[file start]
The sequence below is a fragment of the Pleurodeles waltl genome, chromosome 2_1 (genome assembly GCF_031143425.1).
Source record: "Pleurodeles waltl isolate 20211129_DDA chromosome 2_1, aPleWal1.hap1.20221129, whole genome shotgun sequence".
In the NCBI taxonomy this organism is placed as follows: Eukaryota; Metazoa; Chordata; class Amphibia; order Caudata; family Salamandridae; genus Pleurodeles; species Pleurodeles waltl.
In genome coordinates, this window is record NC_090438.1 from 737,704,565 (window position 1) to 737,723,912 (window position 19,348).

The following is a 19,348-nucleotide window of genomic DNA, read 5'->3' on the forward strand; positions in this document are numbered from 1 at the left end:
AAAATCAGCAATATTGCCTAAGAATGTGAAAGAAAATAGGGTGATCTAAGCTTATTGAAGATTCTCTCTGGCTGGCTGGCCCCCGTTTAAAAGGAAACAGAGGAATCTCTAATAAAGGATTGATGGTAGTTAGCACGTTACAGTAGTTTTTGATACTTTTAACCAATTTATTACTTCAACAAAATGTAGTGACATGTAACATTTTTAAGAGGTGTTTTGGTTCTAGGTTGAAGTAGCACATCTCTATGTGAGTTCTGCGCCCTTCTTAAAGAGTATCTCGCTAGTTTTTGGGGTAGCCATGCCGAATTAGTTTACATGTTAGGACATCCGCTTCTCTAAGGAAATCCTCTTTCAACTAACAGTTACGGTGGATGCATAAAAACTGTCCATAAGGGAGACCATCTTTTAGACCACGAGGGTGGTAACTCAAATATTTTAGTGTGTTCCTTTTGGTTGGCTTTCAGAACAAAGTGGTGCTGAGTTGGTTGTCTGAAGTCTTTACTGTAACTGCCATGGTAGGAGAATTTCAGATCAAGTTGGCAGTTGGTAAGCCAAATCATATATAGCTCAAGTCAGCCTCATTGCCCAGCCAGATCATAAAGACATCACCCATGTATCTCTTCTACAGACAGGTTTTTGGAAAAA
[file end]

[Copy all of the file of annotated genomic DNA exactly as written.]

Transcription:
The sequence below is a fragment of the Pleurodeles waltl genome, chromosome 2_1 (genome assembly GCF_031143425.1).
Source record: "Pleurodeles waltl isolate 20211129_DDA chromosome 2_1, aPleWal1.hap1.20221129, whole genome shotgun sequence".
In the NCBI taxonomy this organism is placed as follows: Eukaryota; Metazoa; Chordata; class Amphibia; order Caudata; family Salamandridae; genus Pleurodeles; species Pleurodeles waltl.
In genome coordinates, this window is record NC_090438.1 from 737,704,565 (window position 1) to 737,723,912 (window position 19,348).

The following is a 19,348-nucleotide window of genomic DNA, read 5'->3' on the forward strand; positions in this document are numbered from 1 at the left end:
AAAATCAGCAATATTGCCTAAGAATGTGAAAGAAAATAGGGTGATCTAAGCTTATTGAAGATTCTCTCTGGCTGGCTGGCCCCCGTTTAAAAGGAAACAGAGGAATCTCTAATAAAGGATTGATGGTAGTTAGCACGTTACAGTAGTTTTTGATACTTTTAACCAATTTATTACTTCAACAAAATGTAGTGACATGTAACATTTTTAAGAGGTGTTTTGGTTCTAGGTTGAAGTAGCACATCTCTATGTGAGTTCTGCGCCCTTCTTAAAGAGTATCTCGCTAGTTTTTGGGGTAGCCATGCCGAATTAGTTTACATGTTAGGACATCCGCTTCTCTAAGGAAATCCTCTTTCAACTAACAGTTACGGTGGATGCATAAAAACTGTCCATAAGGGAGACCATCTTTTAGACCACGAGGGTGGTAACTCAAATATTTTAGTGTGTTCCTTTTGGTTGGCTTTCAGAACAAAGTGGTGCTGAGTTGGTTGTCTGAAGTCTTTACTGTAACTGCCATGGTAGGAGAATTTCAGATCAAGTTGGCAGTTGGTAAGCCAAATCATATATAGCTCAAGTCAGCCTCATTGCCCAGCCAGATCATAAAGACATCACCCATGTATCTCTTCTACAGACAGGTTTTTGGAAAAA